This is the second lowest 6,000er in the Andes, and lies just east of the road from Antofagasta de la Sierra to Belen. Like on Nevado Queva, we had little information about the mountain (just a GPS co-ordinate for the top) when we turned up in the nearest village, El Peñon. There it took a while to find anyone who knew about the mountain as it’s not visable from anywhere near the village, but eventually we found a friendly guy who told us his brother had ‘sufrido mucho’, but managed to climb it a few years before.
He gave us an idea of where we needed to leave the main road, and which valley to head for, so we loaded up the bikes with 14 litres of water each and set off.
We pushed the bikes 1.5kms off the road towards the mountain on a sandy track that we couldn’t cycle and as it was getting late decided to stop there to camp. The following morning we left the bikes behind a small bush – the best cover we could find on the sloping, featureless plain – and headed off uphill. We took 6 litres water each as we weren’t convinced there’d be water higher up (we couldn’t see any snow), but were relieved to be able to dump it when, after a few hours, we came across and began following a small stream. We stayed by this until 4,700m at which point it began heading away from our summit co-ordinate, so we decided to begin climbing more steeply up a small side valley, and found a good spot to camp at 4,850m.
The following day was Christmas Day and we set off at first light, climbing reasonably steeply for a few hours up to a ridge at 5,600m. Here we realised our mistake in leaving the main valley so early – it curved round soon after we’d left it and headed straight to the base of the summit mound. We ended up having to descend over 100m to this before beginning the 400m climb up scree and small rocks to the summit.
This was simple enough, but working out which was actually the highest of three undefined summits was slightly harder. My GPS point taken from Google Earth suggested the central one we climbed straight to was highest, but it certainly didn’t look highest when we were on it, so we headed to a point a few hundred metres to the north which had a small cairn on top. My GPS said this was 1m lower, however. There was also another mound about half a kilometer to the south which looked about the same height, so just to be safe we wandered there too, only to find it was 10m lower. Despite being lower, it had a small wall to shelter from the wind behind so we stayed a few minutes and each opened a sole Christmas present!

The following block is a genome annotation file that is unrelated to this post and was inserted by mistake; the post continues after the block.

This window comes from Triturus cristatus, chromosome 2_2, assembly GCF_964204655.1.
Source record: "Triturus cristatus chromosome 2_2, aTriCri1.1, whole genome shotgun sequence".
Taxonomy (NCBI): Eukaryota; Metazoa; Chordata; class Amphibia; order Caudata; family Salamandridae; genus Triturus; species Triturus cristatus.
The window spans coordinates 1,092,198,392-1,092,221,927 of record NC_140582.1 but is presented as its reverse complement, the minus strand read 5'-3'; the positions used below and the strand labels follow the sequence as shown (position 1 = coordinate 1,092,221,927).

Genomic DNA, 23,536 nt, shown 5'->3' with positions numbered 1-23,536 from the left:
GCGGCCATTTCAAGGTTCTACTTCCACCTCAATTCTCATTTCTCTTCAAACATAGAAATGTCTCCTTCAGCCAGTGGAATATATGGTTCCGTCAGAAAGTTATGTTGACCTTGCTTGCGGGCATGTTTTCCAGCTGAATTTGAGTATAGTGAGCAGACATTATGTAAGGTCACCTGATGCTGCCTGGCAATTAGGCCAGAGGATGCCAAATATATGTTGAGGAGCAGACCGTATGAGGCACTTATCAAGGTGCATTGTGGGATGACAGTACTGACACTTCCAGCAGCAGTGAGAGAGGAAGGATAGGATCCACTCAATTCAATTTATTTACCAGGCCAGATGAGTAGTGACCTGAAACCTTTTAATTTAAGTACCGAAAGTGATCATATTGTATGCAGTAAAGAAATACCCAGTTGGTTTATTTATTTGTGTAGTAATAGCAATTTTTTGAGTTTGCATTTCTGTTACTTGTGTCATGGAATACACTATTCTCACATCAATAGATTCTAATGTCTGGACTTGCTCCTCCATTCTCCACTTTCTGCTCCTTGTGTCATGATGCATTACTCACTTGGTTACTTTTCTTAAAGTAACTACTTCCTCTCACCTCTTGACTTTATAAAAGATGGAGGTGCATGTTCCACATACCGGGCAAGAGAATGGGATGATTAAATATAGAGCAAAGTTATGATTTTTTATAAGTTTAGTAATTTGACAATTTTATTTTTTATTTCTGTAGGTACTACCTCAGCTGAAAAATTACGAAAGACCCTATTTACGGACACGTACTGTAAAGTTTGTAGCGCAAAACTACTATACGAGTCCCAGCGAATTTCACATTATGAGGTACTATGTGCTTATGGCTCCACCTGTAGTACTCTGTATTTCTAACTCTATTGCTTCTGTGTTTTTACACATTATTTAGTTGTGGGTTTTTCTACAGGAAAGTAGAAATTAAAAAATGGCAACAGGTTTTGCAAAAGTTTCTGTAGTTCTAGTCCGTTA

For the first summit in a while the weather wasn’t great and clouds meant we had few views to the west, and none at all to the east, which was disappointing. Even if we had’ve had views I think this would’ve been one of the least interesting mountains we’ve climbed this trip, and the cloud cover meant that it definitely was.
It took all afternoon to decend to our high camp and then down to the stream, and all the following morning to get back to our bikes. From here we continued south to Belen, and didn’t get any views of the mountain when we passed near it again on the road as it remained completely covered in cloud. In fact, though we stood on its summit we never really once had a view of this mountain at all!
Some GPS points
|Turned off paved road||26.54947 S||67.24422 W||3,554m|
|First water in quebrada||26.54766 S||67.14638 W||4,290m|
|In valley||26.56193 S||67.11732 W||4,702m|
|Follow valley to here||26.53880 S||67.07209 W||5,615m|
|Laguna Blanca Central summit||26.53392 S||67.06110 W||6,008m|
|Laguna Blanca North summit||26.52995 S||67.05939 W||6,007m|
|Laguna Blanca South summit||26.54250 S||67.06238 W||5,995m|
Here’s a link to the page we’ve written on SummitPost about Cerro Laguna Blanca.
Thanks a lot for your report. Will likely try it out in January. Leaving for Salta next week 🙂
Cheers – hope it’s useful. Good luck and let us know how you get on!